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party, help you learn about issues and just help you motivate your peers and classmates. we have members who do voter registration drives, knock on doors, host forums. it is whatever works for your campus and whatever works for your chapter. it is something that we are excited to empower. if starting a college democrat chapter isn't in your uncertain about, i encourage you to come to our convention, which will be the first weekend in austin -- august in washington, d c, this year. you get to see what our judges are up to and meet people from other states and other campuses and see what works best. how do they work with local parties and local campaigns? that conversation is one that can be had on the national
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scale. and ione that can be had like to think that we are very accessible and capable. as people are looking to get involved, you don't have to wait until 2014 or 2016. you can start on monday. seek out the chapter and seek out someone who would be able to be a chapter advisor. get started because it is a lot of fun. i think that one of the best things about being a college democrat is the idea that you can be productive. with leadership and public service in your community and have a good time with it. be lifelong.s will the outreach is centered on that premise. the idea of being productive and active and having a lot of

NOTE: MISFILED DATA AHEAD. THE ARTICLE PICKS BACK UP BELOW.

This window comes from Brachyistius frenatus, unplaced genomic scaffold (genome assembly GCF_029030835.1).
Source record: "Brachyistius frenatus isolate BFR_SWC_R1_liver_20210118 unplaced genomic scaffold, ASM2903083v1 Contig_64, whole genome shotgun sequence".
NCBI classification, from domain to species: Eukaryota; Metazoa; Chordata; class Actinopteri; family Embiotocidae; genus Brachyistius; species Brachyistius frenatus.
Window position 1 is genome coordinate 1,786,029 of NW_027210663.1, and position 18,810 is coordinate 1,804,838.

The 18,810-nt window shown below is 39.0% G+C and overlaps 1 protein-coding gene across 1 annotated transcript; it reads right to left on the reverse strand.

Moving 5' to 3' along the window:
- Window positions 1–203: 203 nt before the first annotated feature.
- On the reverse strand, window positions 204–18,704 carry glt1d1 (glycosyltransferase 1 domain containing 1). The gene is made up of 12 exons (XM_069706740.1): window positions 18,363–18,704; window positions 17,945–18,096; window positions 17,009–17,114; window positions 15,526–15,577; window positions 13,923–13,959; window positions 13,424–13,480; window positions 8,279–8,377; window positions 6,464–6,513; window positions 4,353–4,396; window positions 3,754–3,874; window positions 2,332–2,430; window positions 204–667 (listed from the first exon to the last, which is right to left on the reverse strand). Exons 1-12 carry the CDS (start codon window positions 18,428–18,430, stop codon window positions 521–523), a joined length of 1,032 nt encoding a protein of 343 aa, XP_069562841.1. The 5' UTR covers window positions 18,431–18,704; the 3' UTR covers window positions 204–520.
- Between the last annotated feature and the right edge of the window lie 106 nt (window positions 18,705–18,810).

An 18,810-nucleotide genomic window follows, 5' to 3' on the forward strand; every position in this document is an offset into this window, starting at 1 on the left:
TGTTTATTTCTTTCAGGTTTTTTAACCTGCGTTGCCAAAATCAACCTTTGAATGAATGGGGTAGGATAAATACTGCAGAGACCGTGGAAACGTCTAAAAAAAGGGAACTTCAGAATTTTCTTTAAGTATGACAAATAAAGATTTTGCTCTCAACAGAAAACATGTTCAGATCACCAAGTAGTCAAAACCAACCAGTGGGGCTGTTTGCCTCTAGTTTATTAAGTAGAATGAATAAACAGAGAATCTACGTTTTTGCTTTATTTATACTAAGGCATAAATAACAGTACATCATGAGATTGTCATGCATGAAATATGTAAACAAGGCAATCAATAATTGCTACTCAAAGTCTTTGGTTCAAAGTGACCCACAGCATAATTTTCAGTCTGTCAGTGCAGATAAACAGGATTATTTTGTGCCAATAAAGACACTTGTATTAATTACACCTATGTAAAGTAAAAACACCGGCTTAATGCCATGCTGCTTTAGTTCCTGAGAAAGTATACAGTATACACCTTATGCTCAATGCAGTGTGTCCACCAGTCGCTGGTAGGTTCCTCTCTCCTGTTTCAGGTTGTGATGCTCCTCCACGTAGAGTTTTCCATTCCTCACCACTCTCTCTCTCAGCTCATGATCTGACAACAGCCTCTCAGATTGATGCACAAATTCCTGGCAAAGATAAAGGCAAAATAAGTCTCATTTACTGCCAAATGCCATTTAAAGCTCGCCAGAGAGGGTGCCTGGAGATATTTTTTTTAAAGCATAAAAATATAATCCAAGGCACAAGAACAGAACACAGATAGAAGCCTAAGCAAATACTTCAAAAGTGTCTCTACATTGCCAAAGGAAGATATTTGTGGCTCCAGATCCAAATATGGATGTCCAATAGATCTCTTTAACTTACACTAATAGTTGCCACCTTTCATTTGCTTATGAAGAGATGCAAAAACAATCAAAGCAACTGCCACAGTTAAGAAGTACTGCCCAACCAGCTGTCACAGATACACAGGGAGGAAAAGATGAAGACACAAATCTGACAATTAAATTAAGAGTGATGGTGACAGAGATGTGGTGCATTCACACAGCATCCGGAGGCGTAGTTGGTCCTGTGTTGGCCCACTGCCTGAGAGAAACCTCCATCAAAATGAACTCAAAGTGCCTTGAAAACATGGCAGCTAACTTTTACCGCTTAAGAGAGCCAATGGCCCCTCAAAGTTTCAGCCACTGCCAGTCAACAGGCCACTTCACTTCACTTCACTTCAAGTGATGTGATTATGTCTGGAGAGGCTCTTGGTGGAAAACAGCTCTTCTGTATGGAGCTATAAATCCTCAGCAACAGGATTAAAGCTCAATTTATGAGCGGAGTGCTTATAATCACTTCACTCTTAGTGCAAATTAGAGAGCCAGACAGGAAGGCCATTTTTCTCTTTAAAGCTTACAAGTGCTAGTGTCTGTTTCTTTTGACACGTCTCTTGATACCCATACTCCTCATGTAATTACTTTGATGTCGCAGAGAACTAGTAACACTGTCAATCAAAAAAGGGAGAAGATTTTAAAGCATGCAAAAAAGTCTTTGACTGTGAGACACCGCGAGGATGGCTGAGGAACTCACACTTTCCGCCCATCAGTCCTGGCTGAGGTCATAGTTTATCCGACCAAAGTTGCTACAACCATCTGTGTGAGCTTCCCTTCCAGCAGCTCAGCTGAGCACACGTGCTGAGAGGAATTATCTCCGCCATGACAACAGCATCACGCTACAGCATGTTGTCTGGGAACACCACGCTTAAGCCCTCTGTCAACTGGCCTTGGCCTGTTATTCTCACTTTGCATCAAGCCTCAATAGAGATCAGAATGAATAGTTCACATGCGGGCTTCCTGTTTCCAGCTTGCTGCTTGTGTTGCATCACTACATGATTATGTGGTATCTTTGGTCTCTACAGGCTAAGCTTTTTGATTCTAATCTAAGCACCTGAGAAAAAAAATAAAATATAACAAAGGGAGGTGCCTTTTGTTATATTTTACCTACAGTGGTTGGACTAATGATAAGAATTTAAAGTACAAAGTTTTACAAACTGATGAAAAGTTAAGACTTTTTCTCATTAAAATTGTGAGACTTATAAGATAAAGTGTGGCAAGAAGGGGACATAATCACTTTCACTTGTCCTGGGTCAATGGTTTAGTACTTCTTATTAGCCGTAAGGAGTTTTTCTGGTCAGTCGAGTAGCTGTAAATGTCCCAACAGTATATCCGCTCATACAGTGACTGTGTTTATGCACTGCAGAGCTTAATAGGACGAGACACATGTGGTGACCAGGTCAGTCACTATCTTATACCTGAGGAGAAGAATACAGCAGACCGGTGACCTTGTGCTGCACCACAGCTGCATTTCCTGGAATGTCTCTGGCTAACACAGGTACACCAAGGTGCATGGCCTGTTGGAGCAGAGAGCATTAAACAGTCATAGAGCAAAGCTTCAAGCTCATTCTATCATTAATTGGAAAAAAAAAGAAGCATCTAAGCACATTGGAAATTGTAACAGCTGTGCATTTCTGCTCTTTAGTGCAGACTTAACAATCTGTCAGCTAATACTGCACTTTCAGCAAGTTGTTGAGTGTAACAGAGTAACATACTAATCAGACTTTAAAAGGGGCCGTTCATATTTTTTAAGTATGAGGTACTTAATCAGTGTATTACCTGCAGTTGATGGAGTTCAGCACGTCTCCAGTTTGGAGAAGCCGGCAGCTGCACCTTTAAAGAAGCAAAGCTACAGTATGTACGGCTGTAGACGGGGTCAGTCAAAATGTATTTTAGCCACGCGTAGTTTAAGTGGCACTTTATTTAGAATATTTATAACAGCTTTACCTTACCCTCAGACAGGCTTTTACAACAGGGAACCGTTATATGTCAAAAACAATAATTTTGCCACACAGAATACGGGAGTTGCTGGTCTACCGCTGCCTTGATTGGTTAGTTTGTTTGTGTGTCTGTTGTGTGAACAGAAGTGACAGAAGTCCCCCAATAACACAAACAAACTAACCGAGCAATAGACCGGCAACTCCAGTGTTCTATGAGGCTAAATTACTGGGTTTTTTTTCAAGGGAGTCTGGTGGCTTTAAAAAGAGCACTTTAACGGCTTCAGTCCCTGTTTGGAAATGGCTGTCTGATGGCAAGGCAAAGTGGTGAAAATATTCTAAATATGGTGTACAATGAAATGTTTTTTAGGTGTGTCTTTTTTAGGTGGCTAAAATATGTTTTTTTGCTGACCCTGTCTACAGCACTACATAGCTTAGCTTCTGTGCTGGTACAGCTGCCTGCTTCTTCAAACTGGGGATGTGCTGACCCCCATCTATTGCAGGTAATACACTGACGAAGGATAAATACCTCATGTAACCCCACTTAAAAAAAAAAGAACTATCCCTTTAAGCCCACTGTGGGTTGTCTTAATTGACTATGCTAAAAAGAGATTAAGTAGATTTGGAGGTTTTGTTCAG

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positive impact on your community and your campus. host: what connection is there between college democrats of america and the dnc? guest: a strong one. it is a strong connection. they are helping us with our convention. we will send a couple of students to massachusetts. may have been completely instrumental in the work that we do. >> we have a tweet who wants to know -- guest: honestly, i don't think so. i think they tried with the house bill, but i don't think -- i think when it comes to the policies that people want to see when it comes to the rhetoric that people want to hear, democrats have a stronger